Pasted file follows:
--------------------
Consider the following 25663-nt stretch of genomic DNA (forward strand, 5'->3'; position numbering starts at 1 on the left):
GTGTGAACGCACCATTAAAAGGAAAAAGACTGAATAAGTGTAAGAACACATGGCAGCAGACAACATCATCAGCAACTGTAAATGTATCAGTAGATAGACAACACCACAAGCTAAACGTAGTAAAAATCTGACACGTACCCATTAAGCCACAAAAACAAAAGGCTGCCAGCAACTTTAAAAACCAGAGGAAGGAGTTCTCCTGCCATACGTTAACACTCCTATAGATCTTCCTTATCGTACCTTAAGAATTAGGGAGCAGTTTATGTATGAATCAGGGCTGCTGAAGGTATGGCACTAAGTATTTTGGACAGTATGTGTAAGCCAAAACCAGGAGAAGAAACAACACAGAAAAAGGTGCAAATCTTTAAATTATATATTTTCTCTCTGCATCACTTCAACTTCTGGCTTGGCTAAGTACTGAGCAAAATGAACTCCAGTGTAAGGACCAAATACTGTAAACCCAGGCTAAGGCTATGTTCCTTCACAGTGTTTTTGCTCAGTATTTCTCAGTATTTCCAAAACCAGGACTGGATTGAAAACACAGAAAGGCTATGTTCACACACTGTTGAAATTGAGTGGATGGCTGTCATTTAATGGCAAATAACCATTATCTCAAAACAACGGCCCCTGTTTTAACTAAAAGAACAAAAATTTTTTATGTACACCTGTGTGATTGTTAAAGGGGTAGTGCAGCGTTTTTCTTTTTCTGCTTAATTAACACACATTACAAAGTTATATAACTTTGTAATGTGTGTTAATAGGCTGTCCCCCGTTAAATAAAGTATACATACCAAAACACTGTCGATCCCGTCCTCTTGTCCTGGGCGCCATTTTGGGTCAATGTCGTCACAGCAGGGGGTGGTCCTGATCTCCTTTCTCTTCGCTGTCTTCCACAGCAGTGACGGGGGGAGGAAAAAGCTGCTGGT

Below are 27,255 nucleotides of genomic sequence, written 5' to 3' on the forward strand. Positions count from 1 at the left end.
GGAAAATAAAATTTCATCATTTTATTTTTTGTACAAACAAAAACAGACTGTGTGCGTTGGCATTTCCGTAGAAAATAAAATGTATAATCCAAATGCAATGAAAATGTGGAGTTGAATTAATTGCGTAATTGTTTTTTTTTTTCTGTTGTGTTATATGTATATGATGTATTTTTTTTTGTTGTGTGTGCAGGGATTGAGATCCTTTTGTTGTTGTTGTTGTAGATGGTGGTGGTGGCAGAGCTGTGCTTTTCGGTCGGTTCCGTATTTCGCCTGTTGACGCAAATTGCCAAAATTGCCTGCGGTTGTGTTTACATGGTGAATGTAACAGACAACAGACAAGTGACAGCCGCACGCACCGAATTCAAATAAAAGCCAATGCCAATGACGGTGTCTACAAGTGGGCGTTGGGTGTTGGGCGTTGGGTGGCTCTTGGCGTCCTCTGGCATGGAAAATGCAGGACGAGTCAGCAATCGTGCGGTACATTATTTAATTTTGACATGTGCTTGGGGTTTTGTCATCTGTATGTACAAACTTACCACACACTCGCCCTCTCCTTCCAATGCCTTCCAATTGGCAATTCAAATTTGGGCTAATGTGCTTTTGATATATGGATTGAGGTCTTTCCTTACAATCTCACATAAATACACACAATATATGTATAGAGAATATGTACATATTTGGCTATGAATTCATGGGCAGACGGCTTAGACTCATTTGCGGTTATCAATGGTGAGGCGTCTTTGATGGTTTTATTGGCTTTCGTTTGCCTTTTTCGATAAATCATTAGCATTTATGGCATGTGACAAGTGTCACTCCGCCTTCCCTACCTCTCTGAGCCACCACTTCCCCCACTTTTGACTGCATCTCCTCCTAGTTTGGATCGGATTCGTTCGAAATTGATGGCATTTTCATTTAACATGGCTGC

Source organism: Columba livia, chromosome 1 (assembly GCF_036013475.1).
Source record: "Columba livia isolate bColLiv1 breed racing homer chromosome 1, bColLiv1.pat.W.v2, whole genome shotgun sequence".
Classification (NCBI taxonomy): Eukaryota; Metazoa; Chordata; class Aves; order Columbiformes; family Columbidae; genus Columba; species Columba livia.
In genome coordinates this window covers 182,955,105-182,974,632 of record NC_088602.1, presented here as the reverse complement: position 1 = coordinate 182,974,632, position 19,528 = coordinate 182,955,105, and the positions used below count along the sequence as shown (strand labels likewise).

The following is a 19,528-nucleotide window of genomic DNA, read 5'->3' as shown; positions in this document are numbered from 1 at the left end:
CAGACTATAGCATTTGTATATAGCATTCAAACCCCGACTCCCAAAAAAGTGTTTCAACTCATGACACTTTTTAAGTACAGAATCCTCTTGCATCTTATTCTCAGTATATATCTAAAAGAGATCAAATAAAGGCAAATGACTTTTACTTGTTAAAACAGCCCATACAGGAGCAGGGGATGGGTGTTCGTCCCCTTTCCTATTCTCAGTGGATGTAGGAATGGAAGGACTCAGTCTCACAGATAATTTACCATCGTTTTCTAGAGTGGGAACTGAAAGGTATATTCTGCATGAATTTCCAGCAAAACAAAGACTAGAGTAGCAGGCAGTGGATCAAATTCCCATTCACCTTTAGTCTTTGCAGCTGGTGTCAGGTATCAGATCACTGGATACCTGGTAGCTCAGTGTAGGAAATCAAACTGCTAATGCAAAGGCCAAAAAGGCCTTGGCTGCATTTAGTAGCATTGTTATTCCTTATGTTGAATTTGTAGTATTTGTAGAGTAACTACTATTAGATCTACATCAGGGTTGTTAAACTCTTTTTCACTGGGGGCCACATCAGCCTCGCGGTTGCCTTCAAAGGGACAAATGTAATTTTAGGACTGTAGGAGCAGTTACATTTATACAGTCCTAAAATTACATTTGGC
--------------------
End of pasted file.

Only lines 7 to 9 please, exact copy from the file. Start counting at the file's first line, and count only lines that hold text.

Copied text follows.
Classification (NCBI taxonomy): Eukaryota; Metazoa; Chordata; class Aves; order Columbiformes; family Columbidae; genus Columba; species Columba livia.
In genome coordinates this window covers 182,955,105-182,974,632 of record NC_088602.1, presented here as the reverse complement: position 1 = coordinate 182,974,632, position 19,528 = coordinate 182,955,105, and the positions used below count along the sequence as shown (strand labels likewise).

The following is a 19,528-nucleotide window of genomic DNA, read 5'->3' as shown; positions in this document are numbered from 1 at the left end: